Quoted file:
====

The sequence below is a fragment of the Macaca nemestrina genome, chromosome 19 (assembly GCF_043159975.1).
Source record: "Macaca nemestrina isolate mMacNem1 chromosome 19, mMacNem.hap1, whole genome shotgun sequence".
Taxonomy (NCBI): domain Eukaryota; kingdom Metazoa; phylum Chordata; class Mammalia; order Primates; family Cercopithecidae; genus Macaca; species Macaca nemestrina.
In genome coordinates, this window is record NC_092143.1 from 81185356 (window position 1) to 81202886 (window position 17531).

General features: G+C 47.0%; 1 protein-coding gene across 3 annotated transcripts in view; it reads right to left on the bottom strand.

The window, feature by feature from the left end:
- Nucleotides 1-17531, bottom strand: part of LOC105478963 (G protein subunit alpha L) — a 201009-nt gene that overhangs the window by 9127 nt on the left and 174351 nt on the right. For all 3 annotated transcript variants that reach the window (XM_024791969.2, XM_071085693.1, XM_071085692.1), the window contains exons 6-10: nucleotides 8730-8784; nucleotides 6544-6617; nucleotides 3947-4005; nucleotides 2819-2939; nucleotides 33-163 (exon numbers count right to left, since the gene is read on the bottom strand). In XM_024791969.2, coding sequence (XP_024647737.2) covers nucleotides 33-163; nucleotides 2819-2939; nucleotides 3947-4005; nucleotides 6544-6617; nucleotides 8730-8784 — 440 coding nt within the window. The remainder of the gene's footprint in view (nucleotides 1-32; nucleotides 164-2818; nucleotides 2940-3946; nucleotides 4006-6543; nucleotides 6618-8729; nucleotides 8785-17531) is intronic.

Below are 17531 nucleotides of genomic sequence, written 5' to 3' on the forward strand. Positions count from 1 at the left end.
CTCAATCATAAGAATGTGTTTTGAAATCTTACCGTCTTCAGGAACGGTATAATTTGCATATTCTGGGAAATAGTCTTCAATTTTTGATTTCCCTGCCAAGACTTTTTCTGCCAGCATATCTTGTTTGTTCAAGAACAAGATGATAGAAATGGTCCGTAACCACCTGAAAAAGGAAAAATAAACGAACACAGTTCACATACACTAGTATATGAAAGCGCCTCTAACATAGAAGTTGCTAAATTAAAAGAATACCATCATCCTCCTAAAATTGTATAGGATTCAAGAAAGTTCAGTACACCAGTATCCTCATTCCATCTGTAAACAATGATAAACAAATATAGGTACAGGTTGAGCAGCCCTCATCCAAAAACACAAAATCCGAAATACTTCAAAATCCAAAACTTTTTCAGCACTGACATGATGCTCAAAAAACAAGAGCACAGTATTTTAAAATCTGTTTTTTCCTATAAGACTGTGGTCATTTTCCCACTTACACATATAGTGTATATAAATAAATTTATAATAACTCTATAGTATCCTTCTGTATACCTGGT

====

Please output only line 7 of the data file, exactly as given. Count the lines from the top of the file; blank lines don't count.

- Nucleotides 1-17531, bottom strand: part of LOC105478963 (G protein subunit alpha L) — a 201009-nt gene that overhangs the window by 9127 nt on the left and 174351 nt on the right. For all 3 annotated transcript variants that reach the window (XM_024791969.2, XM_071085693.1, XM_071085692.1), the window contains exons 6-10: nucleotides 8730-8784; nucleotides 6544-6617; nucleotides 3947-4005; nucleotides 2819-2939; nucleotides 33-163 (exon numbers count right to left, since the gene is read on the bottom strand). In XM_024791969.2, coding sequence (XP_024647737.2) covers nucleotides 33-163; nucleotides 2819-2939; nucleotides 3947-4005; nucleotides 6544-6617; nucleotides 8730-8784 — 440 coding nt within the window. The remainder of the gene's footprint in view (nucleotides 1-32; nucleotides 164-2818; nucleotides 2940-3946; nucleotides 4006-6543; nucleotides 6618-8729; nucleotides 8785-17531) is intronic.